John Clay: Is UK's succession plan still guaranteed to succeed?

Can a head coach be on the hot seat before he's a head coach?

He can if he's Joker Phillips.

Such is the down side of the succession plan, that recent collegiate trend to address the pesky problem of recruits asking the dreaded retirement question of aging head coaches.

Florida State publicly appointed offensive coordinator Jimbo Fisher its coach-in-waiting for the day Bobby Bowden finally settles into his rocking chair. (That hasn't worked out so well.)

Texas named defensive coordinator Will Muschamp the next Longhorns leader, though current coach Mack Brown shows no signs of turning over his Austin administration. (The eyes of Texas are in no hurry.)

Kentucky caught succession fever, too, back in 2007, when the offense was rolling and outside entities were inquiring if Phillips might be interested in packing up his schemes for greener pastures.

After all, with Andre Woodson, Rafael Little, Keenan Burton and Jacob Tamme, among others, the Cats finished 24th nationally in total offense that season after a No. 31 ranking in that category in 2006.

So when Mitch Barnhart announced Phillips, a Franklin native, would assume the big office once Rich Brooks returned his rod and reel to Oregon, Brooks teared up, and Joker choked up, and the Kentucky football followers nodded agreement.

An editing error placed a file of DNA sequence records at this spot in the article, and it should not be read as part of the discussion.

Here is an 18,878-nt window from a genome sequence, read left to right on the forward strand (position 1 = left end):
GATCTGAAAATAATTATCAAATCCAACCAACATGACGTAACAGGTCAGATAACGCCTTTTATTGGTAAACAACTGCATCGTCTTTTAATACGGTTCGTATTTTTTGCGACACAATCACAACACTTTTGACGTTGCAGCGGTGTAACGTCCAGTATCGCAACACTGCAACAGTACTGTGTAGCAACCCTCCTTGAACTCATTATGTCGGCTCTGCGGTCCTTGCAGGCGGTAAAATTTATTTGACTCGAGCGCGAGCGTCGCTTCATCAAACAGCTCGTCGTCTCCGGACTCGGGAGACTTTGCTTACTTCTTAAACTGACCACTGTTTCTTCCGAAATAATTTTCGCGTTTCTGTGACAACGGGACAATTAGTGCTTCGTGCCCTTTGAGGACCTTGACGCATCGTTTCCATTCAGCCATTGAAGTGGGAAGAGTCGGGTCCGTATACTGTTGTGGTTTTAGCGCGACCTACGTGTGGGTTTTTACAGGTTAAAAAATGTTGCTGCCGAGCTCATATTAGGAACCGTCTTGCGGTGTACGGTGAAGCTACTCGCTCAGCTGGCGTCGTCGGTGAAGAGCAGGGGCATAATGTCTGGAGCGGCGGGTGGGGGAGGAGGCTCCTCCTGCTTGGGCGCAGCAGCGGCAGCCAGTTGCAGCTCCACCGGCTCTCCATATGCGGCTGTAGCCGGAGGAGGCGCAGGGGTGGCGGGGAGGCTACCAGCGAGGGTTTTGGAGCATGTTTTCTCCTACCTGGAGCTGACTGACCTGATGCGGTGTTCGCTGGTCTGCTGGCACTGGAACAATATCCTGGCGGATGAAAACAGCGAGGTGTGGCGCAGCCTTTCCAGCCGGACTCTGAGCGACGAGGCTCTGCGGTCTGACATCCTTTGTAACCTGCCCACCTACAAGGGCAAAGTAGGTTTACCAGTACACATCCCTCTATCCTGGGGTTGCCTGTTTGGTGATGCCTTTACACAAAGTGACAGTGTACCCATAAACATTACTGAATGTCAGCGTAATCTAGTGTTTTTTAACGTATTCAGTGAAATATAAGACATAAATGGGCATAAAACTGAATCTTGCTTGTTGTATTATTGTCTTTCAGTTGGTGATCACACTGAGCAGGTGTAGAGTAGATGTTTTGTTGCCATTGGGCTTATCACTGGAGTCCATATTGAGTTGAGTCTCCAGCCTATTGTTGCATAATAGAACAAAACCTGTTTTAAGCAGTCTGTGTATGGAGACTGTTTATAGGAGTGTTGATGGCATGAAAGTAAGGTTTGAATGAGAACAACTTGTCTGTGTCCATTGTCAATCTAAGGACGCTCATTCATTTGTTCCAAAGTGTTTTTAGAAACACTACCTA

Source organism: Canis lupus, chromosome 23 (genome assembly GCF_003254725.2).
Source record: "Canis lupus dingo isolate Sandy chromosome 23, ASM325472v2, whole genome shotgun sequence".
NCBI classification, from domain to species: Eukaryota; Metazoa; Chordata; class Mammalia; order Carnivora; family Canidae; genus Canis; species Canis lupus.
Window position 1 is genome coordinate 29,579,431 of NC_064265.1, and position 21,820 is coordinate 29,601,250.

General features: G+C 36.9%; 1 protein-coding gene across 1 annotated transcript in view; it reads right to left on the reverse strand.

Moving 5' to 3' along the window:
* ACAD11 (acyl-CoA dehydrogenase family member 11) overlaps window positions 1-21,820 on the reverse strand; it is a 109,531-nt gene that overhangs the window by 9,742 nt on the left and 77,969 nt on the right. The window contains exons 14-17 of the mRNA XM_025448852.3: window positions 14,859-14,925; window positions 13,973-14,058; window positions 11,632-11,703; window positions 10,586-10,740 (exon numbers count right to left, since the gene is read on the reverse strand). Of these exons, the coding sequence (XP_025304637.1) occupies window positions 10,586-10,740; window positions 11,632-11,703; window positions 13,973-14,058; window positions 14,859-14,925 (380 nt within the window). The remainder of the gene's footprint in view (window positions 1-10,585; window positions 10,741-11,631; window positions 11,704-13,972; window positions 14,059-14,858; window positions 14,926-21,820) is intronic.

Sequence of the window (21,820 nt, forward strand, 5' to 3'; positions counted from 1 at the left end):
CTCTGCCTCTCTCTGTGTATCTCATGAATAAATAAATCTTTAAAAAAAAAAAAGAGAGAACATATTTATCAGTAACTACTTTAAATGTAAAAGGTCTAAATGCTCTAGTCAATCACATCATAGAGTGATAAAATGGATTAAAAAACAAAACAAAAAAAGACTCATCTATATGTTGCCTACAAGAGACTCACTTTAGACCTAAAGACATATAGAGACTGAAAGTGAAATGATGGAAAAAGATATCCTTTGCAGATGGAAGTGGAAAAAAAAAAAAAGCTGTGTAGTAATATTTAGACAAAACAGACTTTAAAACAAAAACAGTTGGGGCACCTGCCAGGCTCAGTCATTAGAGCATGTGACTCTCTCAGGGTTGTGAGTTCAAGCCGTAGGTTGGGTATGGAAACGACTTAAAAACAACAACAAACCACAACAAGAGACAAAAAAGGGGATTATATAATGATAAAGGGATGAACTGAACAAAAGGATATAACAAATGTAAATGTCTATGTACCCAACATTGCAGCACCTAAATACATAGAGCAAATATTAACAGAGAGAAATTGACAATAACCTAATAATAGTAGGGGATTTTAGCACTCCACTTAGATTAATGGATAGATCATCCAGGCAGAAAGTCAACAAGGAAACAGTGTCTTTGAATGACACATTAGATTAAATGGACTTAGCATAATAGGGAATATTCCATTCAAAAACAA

Two years later, those same heads are shaking. Or aching. Phillips has found himself in the line of fire after the Cats took a free-fall to No. 106 nationally in total offense last year, before improving slightly to No. 91 out of 200 FBS schools this season.

Some head-scratching red-zone play calls haven't helped, especially those at the end of losses to South Carolina, Mississippi State and Tennessee in which the team's best offensive weapon, Randall Cobb, didn't touch the ball on key plays.

To his detractors, Joker Phillips is now Choker Phillips. Or simply "The Joke."

Welcome to the head chair, even before you've officially taken the head chair.

Says here the succession plan was a solid move that is still solid. For a program suffering a crippling lack of continuity, the decision to promote from within was the right move two years ago, and it stays so today.

Saturday's loss not withstanding, UK's strides under Brooks have been concrete and continuous. No reason to blow up the blueprint now.

Besides, play-calling is overrated. With Woodson and Company, Phillips was a brainiac. With a true freshman quarterback and a lack of playmakers at receiver, Phillips is suddenly a bonehead. It's not the offensive coordinator, or head coach for offense, that has changed. It's his personnel.

You can argue that's part of Phillips' job, as well. There's no doubt that in two years the Cats haven't been able to replicate their previous performance. But there's also reason to see improvement ahead.

Next season, Morgan Newton will be a sophomore who started seven games as a true freshman in the nation's toughest conference. La'Rod King will be a sophomore. Cobb will be a junior. Derrick Locke will be a senior.

Whether Brooks will be back for his eighth season at UK, only the head coach knows.

But this we do know: The head coach-in-waiting is already feeling the heat.

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